In this second book, Rachel Bringhouse, the tinsmith's daughter and Isaac's tutor, sails off to England to work alongside the famous social activist and poet, Hannah Moore. Rachel writes enthusiastic letters to Isaac, which Isaac answers back with assistance from the irrepressibly poetic cook's helper, Ovid. Meanwhile, Billey Gardner, the feisty and opportunistic former slave of James Madison, pesters Isaac with notions of a business partnership; the charismatic Dr. Cornelius Sharp uses Isaac to confront Jefferson as a debt-ridden slave owner; and the Reverend Richard Allen provides Isaac with a most surprising document. When an exuberant Rachel returns from England with a key insight and Isaac's hated nemesis Daniel Shady reappears, bent on revenge, the book rises to its crescendo, in which Isaac must rise to his own power and bargain at last with Thomas Jefferson on his own terms.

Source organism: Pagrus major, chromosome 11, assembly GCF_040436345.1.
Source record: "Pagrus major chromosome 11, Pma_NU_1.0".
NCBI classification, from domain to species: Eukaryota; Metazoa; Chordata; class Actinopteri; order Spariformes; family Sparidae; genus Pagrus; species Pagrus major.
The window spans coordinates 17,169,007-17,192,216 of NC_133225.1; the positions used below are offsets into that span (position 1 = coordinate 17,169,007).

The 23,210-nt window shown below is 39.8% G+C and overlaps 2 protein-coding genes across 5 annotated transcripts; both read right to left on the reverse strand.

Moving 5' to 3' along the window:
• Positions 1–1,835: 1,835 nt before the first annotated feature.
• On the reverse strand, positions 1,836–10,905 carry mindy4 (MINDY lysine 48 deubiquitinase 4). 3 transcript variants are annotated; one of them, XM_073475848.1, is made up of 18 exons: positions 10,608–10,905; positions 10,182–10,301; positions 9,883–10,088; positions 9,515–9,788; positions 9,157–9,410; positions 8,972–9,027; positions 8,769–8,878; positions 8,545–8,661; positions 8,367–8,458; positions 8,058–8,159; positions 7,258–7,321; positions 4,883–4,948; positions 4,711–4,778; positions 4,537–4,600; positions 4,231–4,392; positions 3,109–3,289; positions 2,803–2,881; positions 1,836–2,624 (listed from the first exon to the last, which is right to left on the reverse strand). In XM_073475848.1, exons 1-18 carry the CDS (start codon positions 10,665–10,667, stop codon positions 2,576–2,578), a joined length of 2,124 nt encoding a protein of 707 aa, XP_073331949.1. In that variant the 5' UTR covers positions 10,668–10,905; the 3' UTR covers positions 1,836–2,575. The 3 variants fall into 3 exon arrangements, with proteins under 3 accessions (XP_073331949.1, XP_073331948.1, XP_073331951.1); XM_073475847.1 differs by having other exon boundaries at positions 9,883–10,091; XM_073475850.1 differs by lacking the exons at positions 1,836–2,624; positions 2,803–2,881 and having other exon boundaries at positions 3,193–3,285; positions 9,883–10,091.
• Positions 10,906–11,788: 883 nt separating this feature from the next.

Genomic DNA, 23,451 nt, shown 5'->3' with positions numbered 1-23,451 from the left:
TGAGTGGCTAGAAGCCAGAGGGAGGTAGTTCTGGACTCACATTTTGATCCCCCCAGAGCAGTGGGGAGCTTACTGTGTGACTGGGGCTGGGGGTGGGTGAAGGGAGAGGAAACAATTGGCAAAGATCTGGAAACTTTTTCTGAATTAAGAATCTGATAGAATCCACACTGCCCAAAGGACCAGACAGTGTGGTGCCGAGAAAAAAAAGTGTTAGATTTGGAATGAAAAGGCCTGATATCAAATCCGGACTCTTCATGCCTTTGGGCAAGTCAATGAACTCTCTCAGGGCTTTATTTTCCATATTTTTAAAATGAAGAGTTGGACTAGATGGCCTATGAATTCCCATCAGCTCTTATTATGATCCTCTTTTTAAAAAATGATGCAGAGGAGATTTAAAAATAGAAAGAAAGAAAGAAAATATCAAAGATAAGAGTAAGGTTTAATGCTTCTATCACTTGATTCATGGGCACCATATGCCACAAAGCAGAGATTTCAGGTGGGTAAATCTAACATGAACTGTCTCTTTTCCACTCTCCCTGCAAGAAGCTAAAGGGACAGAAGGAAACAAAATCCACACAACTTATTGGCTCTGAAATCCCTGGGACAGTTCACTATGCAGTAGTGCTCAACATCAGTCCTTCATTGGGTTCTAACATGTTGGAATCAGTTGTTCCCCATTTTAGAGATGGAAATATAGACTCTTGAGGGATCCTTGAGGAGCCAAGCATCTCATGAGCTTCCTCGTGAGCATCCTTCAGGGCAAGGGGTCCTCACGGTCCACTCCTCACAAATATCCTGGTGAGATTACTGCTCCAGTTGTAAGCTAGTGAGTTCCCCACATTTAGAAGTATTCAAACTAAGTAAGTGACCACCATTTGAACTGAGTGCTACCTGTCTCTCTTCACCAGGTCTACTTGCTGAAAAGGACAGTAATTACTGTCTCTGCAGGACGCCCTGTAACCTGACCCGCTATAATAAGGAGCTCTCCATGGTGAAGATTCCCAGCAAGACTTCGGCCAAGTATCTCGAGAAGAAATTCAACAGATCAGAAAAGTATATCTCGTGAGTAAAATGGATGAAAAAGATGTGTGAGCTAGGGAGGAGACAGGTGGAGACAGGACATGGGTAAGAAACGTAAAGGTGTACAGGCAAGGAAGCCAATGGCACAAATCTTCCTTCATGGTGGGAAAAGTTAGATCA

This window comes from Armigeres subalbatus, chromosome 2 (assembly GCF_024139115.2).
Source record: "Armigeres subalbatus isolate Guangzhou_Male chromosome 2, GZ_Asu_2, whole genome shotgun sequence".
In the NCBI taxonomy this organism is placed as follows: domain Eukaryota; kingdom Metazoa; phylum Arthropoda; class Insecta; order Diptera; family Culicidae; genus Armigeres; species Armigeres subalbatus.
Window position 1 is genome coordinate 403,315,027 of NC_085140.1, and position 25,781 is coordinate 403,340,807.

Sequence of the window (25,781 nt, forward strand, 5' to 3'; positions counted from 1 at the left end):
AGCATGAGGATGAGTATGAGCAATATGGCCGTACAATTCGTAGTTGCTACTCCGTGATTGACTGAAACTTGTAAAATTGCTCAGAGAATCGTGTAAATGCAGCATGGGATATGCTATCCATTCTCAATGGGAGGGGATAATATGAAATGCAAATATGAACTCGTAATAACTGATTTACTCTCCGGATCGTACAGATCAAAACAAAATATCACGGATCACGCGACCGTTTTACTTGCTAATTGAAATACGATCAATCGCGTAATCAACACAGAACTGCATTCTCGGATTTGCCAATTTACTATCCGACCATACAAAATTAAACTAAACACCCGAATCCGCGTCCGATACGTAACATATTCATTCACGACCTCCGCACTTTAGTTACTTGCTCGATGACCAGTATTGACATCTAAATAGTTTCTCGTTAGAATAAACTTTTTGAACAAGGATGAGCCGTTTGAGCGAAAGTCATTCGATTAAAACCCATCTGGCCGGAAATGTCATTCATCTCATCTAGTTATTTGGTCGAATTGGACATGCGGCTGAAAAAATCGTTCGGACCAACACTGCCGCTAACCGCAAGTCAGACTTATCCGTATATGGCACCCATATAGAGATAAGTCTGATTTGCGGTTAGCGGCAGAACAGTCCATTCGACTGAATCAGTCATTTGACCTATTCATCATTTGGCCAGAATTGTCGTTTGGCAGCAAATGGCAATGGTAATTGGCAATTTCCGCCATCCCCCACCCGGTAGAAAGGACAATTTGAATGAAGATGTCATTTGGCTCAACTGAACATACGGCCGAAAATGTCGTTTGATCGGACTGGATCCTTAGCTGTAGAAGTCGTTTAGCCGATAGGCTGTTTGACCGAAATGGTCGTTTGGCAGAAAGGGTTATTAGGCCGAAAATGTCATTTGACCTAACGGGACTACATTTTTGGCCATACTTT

About the Author
Lawrence Reid Bechtel is a novelist and sculptor with a special interest in early American history, including the Federal Era following the Revolutionary War.